Health and Welfare’s Child and Family Services has struggled for at least 13 years to improve Idaho’s worsening shortage of foster parents. But the parents quit at nearly the same rate they are recruited. Potential foster parents don’t have to be perfect, said Ellen Leavitt, who has licensed foster parents for Health and Welfare since 1996. They just need to be willing to try their best.
On April 20, 2017, the First Focus Campaign for Children sent a letter to U.S. Representative Jared Huffman thanking him for his support of the National Adoption and Foster Care Home Study Act. This Act creates national home study standards and a database for prospective foster and adoptive families.
“We started this ministry to encourage couples interested in adopting or going through the process,” Lisa Jackson, leader and member of FBC Arnold, said. “Tim and I have three biological children,” Lisa added. Adopting and fostering children is a journey. FBC Arnold has a ministry, “One Less Orphan,” to make that journey easier to navigate by providing support for parents and children.
They look like happy, healthy youngsters, smiling in the professionally done photos in the café area of BellaBoo's Play and Discovery Center, but the photos don't show the most important thing missing in their lives: a loving family. For the third year in a row, BellaBoo's is hosting the portraits from the Indiana Heart Gallery, a traveling photo exhibit of children needing adoptive homes. The gallery is a project of the Indiana Department of Child Services and was started in 2007, but has grown in the last four or five years, getting into more communities, according to Amanda Schortgen, spokesperson for the gallery.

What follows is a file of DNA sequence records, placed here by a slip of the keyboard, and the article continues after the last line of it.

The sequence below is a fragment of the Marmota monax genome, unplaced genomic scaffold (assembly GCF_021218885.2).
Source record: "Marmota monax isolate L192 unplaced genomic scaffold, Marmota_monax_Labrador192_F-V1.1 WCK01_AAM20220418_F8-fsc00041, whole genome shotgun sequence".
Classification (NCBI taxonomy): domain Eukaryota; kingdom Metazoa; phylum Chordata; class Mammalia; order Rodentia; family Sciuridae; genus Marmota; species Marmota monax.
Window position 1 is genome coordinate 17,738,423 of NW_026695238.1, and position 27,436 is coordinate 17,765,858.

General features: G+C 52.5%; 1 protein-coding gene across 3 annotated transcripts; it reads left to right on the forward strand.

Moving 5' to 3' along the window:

Heart Gallery Alabama is a nonprofit organization dedicated to families for those children. Each week WSFA 12 News features one of those children. This week, we introduce you to Jonathan is one of those children. He likes to be clean and dress nicely. He's described as mild mannered and mature. Jonathan's hobbies include drawing. We're told he is very talented.
State House Speaker Jeff Hoover (R-Jamestown) this week announced a task force to study how Kentucky’s adoption and foster care system can be improved. Critics say that the adoption process has become increasingly difficult for families over the years due to increasing paperwork and escalating cost. The bipartisan committee consists of eight House members — five Republicans and three Democrats — and will be led by the Majority Caucus Chair David Meade (R-Stanford).